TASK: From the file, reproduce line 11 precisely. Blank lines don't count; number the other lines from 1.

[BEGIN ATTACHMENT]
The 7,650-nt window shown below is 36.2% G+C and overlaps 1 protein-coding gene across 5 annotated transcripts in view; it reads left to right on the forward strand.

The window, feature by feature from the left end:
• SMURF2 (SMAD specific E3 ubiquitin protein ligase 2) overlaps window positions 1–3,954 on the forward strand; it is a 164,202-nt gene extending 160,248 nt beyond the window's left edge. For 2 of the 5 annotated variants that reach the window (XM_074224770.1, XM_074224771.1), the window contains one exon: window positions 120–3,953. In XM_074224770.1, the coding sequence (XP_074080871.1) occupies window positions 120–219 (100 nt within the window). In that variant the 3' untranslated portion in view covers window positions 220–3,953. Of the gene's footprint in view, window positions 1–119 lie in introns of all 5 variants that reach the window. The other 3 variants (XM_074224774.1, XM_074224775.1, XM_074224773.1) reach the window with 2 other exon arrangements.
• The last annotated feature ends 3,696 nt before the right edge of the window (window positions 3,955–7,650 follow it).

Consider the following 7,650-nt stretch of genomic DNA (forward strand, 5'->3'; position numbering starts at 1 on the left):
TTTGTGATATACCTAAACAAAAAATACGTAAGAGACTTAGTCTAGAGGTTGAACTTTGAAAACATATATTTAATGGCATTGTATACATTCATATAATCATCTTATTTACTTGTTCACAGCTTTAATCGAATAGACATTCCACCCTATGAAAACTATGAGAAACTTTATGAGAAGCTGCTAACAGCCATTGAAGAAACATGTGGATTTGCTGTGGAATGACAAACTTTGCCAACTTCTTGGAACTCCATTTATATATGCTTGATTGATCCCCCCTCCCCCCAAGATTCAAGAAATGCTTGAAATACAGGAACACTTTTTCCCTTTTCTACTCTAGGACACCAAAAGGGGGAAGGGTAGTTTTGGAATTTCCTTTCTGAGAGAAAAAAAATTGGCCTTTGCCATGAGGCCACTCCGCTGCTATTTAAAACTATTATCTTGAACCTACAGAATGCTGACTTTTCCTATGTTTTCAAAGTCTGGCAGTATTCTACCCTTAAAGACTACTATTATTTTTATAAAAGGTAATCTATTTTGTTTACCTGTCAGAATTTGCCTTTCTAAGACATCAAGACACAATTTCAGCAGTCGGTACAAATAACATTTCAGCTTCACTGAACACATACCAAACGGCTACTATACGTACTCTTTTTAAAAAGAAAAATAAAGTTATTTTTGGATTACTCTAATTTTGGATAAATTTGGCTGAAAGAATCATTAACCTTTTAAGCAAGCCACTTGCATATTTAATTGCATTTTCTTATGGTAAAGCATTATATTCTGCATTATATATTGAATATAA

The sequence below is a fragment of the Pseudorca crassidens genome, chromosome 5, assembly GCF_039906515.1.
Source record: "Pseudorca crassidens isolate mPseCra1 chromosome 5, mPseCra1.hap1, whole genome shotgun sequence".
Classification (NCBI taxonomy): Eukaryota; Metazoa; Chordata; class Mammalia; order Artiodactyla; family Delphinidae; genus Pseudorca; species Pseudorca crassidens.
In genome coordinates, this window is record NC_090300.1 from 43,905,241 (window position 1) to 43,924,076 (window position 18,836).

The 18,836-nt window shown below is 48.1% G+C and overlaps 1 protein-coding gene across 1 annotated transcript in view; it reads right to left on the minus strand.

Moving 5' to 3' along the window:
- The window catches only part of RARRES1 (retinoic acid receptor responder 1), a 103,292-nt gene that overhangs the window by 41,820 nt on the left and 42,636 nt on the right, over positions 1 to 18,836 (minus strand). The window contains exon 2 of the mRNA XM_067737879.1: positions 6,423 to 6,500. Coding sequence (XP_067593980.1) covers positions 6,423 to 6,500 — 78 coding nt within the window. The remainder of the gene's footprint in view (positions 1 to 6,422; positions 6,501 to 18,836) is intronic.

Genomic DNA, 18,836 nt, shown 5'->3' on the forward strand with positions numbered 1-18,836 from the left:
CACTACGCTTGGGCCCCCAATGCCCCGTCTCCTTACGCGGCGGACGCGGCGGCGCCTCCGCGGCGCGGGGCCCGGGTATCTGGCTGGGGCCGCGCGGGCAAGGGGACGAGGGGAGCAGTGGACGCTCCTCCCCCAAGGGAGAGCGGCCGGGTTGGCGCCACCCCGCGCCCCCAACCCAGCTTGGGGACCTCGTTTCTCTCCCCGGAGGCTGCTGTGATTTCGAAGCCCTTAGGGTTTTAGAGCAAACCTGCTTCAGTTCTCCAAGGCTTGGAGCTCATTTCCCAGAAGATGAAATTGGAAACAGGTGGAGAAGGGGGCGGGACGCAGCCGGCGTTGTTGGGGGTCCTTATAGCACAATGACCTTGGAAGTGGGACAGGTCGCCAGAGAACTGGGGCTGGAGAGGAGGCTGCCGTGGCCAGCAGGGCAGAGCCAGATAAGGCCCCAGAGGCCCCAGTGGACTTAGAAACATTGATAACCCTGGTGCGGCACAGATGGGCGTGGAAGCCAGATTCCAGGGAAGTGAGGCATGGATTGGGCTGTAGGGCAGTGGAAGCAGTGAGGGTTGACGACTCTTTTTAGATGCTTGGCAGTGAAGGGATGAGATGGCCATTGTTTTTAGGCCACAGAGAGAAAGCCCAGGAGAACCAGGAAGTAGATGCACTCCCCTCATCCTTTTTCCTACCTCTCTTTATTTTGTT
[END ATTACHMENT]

The 18,836-nt window shown below is 48.1% G+C and overlaps 1 protein-coding gene across 1 annotated transcript in view; it reads right to left on the minus strand.